Film: Once upon a time in Hollywood
Cast: Leonardo DiCaprio, Brad Pitt, Margot Robbie, Al Pacino, Emile Hirsch, Damien Lewis, Dakota Fanning, Bruce Dern, Timothy Olyphant, Luke Perry, James Marsden & Kurt Russell
Director: Quentin Tarantino
Rating: * * * *
The golden age of Hollywood ended with the collapse of the studio system. Or so one had assumed. Now in this episodic but intense dramadey, the latest offering from the brilliant Quentin Tarantino’s oeuvre, it is suggested that Hollywood collapsed in the swinging sixties, the late sixties, with the infamous Manson “Family’s” horrific murders of the bold and beautiful.
The media went to town on who was brutally slain and how. So, I’m not being a spoilsport at all when I recall the Manson casualties included Roman Polanski’s pregnant wife Sharon Tate. Fact collides with fiction and reel connects with the real in Tarantino’s retelling; the Manson family though remains peripheral to the long drawn out albeit compelling narrative which showcases a vintage Tarantino style bloodbath.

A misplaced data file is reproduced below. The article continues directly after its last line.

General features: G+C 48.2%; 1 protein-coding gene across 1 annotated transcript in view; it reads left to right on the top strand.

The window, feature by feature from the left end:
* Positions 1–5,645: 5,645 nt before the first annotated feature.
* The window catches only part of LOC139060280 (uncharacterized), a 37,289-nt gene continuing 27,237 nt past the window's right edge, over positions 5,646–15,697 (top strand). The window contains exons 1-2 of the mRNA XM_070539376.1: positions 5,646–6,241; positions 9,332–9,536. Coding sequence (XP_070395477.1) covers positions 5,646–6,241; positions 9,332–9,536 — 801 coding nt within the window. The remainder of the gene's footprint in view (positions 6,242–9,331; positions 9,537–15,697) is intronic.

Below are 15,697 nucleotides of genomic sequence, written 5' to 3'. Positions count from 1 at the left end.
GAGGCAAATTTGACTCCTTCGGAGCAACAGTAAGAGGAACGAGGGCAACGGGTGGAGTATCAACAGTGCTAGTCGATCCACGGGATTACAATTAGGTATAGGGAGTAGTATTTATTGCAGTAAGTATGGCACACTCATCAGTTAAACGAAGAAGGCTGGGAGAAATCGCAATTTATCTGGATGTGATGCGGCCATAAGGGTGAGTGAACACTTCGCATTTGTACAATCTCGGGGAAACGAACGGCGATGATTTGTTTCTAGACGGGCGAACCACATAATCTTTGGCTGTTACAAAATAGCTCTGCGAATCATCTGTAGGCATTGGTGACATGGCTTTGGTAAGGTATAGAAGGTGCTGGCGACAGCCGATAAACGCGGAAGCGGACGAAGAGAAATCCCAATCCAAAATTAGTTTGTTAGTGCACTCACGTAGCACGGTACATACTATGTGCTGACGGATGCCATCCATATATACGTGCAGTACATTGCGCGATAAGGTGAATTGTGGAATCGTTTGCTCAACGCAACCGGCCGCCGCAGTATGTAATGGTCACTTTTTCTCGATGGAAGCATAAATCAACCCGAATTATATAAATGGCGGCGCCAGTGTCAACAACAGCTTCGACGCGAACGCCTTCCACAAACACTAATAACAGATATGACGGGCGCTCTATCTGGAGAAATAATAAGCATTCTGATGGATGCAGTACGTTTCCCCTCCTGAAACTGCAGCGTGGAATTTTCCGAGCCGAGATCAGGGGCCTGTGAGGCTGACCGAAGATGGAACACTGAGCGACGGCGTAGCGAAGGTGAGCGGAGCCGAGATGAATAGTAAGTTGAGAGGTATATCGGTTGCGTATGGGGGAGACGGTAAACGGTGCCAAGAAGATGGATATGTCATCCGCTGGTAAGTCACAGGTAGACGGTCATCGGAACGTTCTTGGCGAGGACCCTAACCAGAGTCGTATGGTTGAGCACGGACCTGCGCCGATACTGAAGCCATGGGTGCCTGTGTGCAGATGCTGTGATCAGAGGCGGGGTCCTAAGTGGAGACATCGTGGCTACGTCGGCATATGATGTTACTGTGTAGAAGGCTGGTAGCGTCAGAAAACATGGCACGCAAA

There’s a wonderful ensemble star cast, large, so large, the characters don’t have as much screen time as you, the viewer, would have liked, even as Tarantino tries to focus on two (fictional) neighbours of Polanski/Tate – Rick Dalton (Leonardo di Caprio) – an ageing alcoholic actor and his stunt man cum war veteran best buddy Booth (Brad Pitt) who encounters hitchhiker Pussycat (Margaret Qualley) who turns out to be a Manson (Damon Herriman) groupie.
As I said, everyone but everyone knows the ghastly real life ending which Tarantino subverts and alters in this gorgeously recreated, epic ode to Hollywood. This, says the auteur, is how it should have been, in the imagined universe of his mind.